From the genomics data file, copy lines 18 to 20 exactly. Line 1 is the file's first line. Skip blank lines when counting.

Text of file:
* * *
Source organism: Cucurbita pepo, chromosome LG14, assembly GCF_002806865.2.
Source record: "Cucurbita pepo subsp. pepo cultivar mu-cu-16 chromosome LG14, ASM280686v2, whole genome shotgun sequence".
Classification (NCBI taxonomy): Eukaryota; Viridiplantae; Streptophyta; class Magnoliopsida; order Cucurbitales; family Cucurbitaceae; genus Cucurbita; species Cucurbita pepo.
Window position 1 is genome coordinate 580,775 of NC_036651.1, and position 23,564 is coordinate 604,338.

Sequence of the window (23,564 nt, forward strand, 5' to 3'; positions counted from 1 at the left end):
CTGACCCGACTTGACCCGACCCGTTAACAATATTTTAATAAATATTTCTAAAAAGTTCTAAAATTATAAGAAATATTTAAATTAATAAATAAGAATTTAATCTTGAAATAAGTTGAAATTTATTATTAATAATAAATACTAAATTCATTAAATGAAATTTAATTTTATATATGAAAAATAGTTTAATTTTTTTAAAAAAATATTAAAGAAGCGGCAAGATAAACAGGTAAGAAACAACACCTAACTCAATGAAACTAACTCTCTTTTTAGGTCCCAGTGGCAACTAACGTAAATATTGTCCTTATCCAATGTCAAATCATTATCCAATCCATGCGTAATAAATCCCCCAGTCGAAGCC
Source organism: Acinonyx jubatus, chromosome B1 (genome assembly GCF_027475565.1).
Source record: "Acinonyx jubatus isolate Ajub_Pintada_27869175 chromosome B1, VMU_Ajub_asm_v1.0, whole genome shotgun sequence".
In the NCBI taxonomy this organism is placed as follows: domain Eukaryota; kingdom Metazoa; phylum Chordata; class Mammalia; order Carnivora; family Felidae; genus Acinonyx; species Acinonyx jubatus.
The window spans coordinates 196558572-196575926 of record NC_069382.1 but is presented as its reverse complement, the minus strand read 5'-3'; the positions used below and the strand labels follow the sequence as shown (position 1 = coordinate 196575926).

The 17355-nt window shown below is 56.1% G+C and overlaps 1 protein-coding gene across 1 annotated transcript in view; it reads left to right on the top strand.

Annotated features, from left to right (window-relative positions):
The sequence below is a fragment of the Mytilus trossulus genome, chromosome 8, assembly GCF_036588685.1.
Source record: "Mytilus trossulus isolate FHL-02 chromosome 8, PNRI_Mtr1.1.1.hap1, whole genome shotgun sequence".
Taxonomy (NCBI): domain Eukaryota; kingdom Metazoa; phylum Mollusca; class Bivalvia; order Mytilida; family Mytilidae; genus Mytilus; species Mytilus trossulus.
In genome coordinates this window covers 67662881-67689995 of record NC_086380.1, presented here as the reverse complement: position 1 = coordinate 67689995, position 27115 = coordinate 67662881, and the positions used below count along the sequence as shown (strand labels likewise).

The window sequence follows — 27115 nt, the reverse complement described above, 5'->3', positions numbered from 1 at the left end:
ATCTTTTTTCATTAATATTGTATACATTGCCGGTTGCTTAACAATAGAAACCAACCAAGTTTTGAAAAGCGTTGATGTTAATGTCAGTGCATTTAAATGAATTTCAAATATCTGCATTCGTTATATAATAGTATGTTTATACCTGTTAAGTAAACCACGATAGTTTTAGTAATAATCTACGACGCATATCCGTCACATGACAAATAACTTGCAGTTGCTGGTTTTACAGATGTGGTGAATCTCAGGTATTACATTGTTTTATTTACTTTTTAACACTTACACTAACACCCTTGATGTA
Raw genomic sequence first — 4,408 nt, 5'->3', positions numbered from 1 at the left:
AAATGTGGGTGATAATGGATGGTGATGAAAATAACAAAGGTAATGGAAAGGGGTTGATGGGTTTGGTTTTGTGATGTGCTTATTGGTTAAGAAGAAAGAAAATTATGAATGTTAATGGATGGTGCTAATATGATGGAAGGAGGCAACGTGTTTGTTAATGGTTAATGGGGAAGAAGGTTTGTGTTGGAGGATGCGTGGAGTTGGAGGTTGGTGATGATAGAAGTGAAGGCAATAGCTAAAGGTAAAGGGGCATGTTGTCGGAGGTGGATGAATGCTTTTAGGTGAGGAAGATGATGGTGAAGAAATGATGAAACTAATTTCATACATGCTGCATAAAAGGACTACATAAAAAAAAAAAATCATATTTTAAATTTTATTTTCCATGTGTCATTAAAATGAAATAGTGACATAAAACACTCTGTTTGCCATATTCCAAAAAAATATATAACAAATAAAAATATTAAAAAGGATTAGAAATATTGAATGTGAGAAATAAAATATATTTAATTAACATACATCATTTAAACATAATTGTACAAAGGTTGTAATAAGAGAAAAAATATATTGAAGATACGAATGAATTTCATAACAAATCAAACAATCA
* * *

ATCTTTTTTCATTAATATTGTATACATTGCCGGTTGCTTAACAATAGAAACCAACCAAGTTTTGAAAAGCGTTGATGTTAATGTCAGTGCATTTAAATGAATTTCAAATATCTGCATTCGTTATATAATAGTATGTTTATACCTGTTAAGTAAACCACGATAGTTTTAGTAATAATCTACGACGCATATCCGTCACATGACAAATAACTTGCAGTTGCTGGTTTTACAGATGTGGTGAATCTCAGGTATTACATTGTTTTATTTACTTTTTAACACTTACACTAACACCCTTGATGTA
Raw genomic sequence first — 4,408 nt, 5'->3', positions numbered from 1 at the left:
AAATGTGGGTGATAATGGATGGTGATGAAAATAACAAAGGTAATGGAAAGGGGTTGATGGGTTTGGTTTTGTGATGTGCTTATTGGTTAAGAAGAAAGAAAATTATGAATGTTAATGGATGGTGCTAATATGATGGAAGGAGGCAACGTGTTTGTTAATGGTTAATGGGGAAGAAGGTTTGTGTTGGAGGATGCGTGGAGTTGGAGGTTGGTGATGATAGAAGTGAAGGCAATAGCTAAAGGTAAAGGGGCATGTTGTCGGAGGTGGATGAATGCTTTTAGGTGAGGAAGATGATGGTGAAGAAATGATGAAACTAATTTCATACATGCTGCATAAAAGGACTACATAAAAAAAAAAAATCATATTTTAAATTTTATTTTCCATGTGTCATTAAAATGAAATAGTGACATAAAACACTCTGTTTGCCATATTCCAAAAAAATATATAACAAATAAAAATATTAAAAAGGATTAGAAATATTGAATGTGAGAAATAAAATATATTTAATTAACATACATCATTTAAACATAATTGTACAAAGGTTGTAATAAGAGAAAAAATATATTGAAGATACGAATGAATTTCATAACAAATCAAACAATCA